The new coils are great, although they don't slide through the water quite the same as the older model SeaSearch coil does. The new Excalibur is available with either a 10" or 8" coil. The 10" coil is a definite improvement, going slightly deeper and providing greater coverage and improved sensitivity. During testing, I compared the new 8" coil (actually 7-1/2") installed on my Sovereign XS to the 10" coil on the new Excalibur. (The electronics and operating characteristics of these units are vir-tually identical.) In moderately heavy mineralized sand, both coils would detect a nickel at 10" very faintly, although response with the 10" coil was a tad louder. In my “hunting” mode, I would probably miss both signals; but with the nickel 9" deep, I would probably catch both signals. In summary, the 10" coil has a slight edge in depth and a big edge in coverage. On the other hand, the 8" is much lighter. Both are highly recommended.
One thing you'll notice about the Excalibur is its weight, due to the 200' depth rating which dictates a heavy-duty casing, a hefty battery pack, and the weighted neutral- buoyancy coils. Because of this, you'll probably prefer to use it as a hipmount out of the water. Minelab doesn't offer a hip-mount kit, but there are a few aftermarket units available. The ones I've seen involve substituting a piece of tubing for the staff and tying the resulting shorter unit around the waist. If you are going to use your Excalibur out of the water, a waist or hip mount will be a welcome addition to your equipment. However, in the water, moving slowly, this detector is a joy to use as it's— really in its element. So, for the water, I recommend leaving it in stock form; and if swimming, utilize the supplied shorter lower stem piece.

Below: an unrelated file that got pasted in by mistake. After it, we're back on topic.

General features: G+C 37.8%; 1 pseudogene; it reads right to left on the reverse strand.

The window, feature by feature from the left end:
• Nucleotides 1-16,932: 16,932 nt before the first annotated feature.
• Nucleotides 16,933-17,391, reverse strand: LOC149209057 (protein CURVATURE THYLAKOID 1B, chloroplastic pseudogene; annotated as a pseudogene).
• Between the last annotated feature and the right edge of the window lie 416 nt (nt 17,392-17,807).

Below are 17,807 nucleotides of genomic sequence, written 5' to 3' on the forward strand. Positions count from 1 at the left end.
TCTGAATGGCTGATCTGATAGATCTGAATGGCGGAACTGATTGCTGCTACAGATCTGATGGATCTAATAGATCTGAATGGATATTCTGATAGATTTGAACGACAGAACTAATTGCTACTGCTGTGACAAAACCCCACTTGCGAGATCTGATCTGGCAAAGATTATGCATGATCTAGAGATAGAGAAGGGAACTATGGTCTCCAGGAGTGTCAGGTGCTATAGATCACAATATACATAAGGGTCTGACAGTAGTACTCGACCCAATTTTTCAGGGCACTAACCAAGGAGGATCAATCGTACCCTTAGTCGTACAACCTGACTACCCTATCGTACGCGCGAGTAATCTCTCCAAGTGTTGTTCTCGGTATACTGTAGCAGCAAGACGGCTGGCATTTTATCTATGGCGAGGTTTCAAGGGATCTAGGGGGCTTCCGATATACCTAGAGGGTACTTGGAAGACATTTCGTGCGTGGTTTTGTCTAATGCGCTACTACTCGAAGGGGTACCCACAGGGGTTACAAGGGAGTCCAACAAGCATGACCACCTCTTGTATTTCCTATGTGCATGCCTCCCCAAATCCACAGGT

The new headphones, another major change, feature a lower, more pleasing tone. These headphones will still come off in the surf, however. The cure is a stocking cap or dive hood over the whole thing; then you can bounce around in the surf as much as you want. Ed Grella of Eastern Detector Sales in Fairfield, Connecticut suggested I pass along the following tips from a phone conversation we had: The Excalibur talks! By that I mean that the target signals generated in discriminate mode are unique and communicate in four different ways:
- They vary in length of the sound caused by the target's size and shape. A long sound may indicate an aluminum can, while a coin signal will be short.
- They vary in pitch (high or low) according to field density. I can hear about seven different pitches in the discriminate mode. Silver is at the high end; foil, thin aluminum pieces, etc. are at the low end. Iron is silent. Gold can be anywhere, depending on alloy content, (10-14-18K) and size. Most small gold rings give a low pitch, at or below that of a nickel.